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The European Commission has published the fourth edition of “The EU Blue Economy Report”, providing an overview of the performance of the EU-27 economic sectors related to oceans and the coastal environment.
Editorial office / Brussels

The sector directly employed close to 4.5 million people in 2018 and generated around €650 billion in turnover and €176 billion in gross value added.

According to the report’s authors, emerging activities such as ocean energy, marine biotechnology and robotics are developing quickly and will play an important role in the EU’s transition towards a carbon-neutral, circular and biodiverse economy.

Blue biotechnology and the blue bioeconomy can play a crucial role as suppliers of plant-based alternatives to plastics and other petrochemical applications. The sector is still in its infancy, the most notable subsector being algae production with a total turnover of € 10.7 million in France, Spain and Portugal. In 2022, the European Commission will adopt an algae strategy to foster development of the sector.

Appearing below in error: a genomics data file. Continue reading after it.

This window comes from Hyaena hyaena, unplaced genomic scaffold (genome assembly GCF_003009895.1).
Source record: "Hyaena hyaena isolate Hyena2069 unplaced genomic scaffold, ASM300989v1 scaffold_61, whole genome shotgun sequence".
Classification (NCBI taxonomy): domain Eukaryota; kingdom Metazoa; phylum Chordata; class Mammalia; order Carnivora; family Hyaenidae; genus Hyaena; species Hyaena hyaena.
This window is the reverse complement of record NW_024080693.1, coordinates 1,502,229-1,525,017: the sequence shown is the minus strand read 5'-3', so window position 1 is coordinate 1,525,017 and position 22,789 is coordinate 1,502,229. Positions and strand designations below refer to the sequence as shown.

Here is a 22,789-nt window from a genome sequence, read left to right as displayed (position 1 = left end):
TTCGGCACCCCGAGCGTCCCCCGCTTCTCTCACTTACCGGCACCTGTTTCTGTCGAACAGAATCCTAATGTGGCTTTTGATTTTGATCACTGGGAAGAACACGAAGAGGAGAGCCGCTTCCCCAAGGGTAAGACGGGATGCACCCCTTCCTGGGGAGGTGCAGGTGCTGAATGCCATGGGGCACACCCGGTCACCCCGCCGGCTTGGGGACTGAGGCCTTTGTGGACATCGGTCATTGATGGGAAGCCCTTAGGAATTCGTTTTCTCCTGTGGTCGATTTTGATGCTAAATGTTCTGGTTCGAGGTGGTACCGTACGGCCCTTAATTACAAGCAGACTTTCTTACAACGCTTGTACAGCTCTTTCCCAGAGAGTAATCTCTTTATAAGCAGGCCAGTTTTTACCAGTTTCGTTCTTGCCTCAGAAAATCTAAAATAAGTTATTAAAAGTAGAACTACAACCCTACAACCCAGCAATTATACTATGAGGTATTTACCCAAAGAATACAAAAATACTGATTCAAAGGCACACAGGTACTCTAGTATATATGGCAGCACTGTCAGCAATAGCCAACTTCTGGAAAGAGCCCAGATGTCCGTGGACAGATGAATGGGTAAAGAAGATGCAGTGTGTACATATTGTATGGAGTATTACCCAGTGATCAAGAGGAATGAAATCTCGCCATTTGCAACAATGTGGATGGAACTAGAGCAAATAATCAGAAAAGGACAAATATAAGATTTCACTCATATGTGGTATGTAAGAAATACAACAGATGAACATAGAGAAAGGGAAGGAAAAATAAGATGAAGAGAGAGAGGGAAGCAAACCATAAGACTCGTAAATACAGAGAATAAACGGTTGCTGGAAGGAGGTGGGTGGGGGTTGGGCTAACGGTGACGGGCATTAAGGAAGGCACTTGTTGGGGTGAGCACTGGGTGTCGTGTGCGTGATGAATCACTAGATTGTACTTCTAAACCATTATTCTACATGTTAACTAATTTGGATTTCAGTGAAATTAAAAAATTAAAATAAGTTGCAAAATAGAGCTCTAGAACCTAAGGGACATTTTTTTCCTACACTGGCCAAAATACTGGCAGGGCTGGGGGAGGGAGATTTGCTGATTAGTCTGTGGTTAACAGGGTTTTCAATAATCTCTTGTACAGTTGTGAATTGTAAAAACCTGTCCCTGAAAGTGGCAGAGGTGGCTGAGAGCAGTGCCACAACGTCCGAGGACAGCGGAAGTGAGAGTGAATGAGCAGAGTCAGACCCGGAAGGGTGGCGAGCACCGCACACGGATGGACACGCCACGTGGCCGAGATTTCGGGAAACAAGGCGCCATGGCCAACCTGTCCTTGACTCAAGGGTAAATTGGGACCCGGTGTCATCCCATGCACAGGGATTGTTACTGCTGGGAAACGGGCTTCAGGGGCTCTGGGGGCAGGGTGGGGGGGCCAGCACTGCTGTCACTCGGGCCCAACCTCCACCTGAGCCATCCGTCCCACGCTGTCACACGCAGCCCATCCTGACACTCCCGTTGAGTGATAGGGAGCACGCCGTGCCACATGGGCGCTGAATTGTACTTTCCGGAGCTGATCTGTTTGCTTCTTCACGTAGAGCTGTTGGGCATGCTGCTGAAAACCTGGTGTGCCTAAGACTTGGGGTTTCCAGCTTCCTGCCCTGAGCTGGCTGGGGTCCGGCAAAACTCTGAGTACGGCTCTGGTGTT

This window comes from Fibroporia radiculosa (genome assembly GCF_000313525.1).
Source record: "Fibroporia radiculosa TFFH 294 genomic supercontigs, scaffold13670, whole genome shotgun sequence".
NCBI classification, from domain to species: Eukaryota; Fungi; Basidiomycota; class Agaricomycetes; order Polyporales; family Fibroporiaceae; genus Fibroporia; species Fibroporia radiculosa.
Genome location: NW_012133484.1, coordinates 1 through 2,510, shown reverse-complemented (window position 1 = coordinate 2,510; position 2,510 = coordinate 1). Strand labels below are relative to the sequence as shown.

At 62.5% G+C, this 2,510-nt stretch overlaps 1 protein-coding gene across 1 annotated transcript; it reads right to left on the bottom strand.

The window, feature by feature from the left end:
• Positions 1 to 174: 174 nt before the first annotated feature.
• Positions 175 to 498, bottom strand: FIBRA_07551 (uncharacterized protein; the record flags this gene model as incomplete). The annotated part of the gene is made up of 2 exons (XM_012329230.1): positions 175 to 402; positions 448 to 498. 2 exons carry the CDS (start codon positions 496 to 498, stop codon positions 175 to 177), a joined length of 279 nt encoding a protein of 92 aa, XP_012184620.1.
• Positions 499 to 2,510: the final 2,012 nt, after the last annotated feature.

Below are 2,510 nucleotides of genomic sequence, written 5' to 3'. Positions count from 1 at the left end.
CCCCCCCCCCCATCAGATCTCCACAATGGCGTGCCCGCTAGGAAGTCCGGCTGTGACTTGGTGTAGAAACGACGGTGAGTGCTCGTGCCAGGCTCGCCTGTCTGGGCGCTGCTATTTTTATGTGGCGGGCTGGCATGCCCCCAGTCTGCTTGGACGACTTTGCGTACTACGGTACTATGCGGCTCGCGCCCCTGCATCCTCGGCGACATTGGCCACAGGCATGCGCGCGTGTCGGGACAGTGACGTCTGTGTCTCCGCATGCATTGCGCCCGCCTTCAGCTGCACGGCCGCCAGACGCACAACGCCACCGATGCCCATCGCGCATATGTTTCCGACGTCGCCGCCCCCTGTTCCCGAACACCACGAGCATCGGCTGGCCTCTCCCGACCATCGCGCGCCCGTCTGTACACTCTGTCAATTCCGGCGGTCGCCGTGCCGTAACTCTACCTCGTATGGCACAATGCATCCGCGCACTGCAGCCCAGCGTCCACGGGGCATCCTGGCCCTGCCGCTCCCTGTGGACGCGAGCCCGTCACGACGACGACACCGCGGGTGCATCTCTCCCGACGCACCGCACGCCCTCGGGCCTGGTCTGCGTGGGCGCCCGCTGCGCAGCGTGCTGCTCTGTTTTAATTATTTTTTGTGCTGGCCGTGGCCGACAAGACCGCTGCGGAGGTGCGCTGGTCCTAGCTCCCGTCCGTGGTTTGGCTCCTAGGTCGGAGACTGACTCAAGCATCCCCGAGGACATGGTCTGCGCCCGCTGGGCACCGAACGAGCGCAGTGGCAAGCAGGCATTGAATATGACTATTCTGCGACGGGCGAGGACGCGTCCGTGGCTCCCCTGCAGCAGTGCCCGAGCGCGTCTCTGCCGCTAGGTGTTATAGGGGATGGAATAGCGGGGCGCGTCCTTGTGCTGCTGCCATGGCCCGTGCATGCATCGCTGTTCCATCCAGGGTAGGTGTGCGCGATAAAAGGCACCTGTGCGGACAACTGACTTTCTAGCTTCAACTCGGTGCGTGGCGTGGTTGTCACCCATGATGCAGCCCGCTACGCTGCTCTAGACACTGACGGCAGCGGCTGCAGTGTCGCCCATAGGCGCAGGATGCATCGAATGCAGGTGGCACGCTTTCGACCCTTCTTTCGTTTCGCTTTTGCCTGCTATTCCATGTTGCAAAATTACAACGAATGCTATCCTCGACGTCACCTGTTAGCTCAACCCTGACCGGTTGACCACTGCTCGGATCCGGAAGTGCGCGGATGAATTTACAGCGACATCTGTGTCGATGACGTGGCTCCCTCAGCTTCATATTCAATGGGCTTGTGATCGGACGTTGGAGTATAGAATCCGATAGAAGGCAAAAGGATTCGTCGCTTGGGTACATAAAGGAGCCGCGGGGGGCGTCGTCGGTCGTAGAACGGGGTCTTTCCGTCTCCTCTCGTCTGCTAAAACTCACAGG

Contrary to the rest of the sector, the emerging activities also suffered less from the COVID-19 crisis, and are expected to recover quickly.

Growing importance

Commissioner for Environment, Oceans and Fisheries Virginijus Sinkevičius said: “The blue economy is an important driver of today’s European economy, in coastal communities and beyond. Moreover, with the European Green Deal, its importance will only grow in the future. The sector will contribute to decarbonisation and other European environmental objectives with innovative solutions and by reducing its own footprint. I call on Member States and private investors to support this transformation and invest in a sustainable blue economy.”

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The report is available at the EU Science Hub.

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